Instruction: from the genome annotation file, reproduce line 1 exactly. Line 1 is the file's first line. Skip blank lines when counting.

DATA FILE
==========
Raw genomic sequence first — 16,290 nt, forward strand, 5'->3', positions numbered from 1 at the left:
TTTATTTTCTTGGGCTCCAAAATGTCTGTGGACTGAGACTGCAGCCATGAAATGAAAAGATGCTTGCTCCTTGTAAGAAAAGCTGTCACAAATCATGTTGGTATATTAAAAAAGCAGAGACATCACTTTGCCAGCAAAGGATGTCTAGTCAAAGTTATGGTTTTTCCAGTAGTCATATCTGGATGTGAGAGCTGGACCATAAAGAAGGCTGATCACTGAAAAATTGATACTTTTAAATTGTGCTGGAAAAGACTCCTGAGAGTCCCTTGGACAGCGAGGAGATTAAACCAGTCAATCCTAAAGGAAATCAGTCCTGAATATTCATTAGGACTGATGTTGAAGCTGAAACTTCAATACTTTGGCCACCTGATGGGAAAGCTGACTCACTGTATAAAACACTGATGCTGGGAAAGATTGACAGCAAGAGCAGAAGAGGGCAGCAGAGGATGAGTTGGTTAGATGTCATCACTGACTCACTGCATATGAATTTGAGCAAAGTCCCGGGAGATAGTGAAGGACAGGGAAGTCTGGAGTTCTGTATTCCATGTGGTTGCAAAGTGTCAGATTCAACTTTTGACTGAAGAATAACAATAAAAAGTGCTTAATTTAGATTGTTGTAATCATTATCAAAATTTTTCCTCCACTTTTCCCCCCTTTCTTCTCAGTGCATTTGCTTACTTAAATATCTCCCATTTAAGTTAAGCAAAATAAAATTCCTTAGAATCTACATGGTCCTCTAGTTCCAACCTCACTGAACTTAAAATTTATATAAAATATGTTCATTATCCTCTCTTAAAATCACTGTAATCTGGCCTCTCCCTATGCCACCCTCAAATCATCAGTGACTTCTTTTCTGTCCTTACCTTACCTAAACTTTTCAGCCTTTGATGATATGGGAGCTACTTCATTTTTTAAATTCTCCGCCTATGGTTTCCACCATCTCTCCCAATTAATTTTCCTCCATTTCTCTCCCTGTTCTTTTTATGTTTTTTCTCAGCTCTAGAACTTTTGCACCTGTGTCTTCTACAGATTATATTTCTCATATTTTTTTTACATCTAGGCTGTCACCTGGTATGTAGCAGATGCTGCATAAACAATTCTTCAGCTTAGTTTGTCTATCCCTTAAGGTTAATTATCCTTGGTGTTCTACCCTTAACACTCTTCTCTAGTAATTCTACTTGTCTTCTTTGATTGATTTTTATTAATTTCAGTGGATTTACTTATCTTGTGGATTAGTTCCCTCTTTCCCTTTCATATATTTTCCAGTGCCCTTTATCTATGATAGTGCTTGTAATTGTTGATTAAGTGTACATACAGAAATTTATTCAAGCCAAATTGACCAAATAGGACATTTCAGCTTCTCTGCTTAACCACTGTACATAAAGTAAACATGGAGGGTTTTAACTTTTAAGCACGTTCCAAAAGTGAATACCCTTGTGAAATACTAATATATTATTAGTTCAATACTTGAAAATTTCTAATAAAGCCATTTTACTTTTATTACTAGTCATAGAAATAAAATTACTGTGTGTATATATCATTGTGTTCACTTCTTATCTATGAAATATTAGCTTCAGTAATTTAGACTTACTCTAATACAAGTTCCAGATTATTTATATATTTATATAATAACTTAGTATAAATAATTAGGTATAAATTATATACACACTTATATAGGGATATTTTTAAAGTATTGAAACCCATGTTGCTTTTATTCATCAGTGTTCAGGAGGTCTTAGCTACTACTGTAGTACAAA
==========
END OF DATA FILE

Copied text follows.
Raw genomic sequence first — 16,290 nt, forward strand, 5'->3', positions numbered from 1 at the left: